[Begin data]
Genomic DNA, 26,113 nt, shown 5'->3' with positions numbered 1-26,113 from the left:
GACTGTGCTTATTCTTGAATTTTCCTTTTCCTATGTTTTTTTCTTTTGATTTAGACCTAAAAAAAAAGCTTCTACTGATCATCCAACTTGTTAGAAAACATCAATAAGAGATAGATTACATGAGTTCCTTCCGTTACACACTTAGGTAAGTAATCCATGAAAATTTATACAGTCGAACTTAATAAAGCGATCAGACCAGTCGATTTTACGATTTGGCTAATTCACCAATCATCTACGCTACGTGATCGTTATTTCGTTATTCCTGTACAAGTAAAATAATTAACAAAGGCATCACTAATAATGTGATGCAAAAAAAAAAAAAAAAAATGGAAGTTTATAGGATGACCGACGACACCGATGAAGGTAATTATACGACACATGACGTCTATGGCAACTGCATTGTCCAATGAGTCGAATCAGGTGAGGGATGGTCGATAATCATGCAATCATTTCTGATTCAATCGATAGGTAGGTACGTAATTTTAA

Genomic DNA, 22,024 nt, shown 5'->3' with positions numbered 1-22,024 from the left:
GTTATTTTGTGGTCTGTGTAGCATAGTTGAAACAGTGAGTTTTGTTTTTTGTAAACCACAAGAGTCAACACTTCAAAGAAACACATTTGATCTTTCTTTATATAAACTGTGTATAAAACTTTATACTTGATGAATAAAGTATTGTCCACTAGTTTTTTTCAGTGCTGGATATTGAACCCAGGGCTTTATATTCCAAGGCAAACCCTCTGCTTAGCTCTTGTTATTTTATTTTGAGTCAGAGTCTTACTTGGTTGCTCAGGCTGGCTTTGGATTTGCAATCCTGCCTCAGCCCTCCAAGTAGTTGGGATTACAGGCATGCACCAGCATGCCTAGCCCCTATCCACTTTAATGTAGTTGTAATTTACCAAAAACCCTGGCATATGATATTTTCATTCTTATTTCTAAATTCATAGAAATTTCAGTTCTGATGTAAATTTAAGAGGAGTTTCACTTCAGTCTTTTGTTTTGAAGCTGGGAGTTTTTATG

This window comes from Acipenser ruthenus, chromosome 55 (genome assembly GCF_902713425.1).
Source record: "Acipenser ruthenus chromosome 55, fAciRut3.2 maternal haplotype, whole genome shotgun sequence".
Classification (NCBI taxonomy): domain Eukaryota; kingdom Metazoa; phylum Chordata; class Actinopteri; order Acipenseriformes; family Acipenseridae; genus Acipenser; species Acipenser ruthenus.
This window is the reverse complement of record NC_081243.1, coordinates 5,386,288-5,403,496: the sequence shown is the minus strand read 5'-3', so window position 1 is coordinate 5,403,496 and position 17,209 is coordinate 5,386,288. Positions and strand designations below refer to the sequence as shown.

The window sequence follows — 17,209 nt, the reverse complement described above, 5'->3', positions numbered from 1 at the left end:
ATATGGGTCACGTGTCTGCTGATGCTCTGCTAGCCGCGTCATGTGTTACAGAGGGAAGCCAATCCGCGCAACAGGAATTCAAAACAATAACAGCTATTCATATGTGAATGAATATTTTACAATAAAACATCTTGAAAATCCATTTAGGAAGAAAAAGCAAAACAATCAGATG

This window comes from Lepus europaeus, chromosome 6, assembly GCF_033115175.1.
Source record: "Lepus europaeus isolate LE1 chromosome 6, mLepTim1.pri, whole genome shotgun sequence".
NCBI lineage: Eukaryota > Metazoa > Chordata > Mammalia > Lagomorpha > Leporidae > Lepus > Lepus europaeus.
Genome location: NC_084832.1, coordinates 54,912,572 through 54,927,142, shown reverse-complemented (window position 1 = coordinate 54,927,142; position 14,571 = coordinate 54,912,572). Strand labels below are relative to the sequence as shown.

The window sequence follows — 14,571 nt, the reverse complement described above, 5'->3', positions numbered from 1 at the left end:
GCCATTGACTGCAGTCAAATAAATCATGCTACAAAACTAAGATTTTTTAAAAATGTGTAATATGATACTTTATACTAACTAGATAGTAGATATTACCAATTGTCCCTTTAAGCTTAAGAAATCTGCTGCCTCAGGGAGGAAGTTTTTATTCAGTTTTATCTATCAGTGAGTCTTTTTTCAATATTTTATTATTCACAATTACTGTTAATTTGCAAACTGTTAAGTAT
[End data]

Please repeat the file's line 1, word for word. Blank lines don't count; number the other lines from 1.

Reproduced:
Genomic DNA, 26,113 nt, shown 5'->3' with positions numbered 1-26,113 from the left: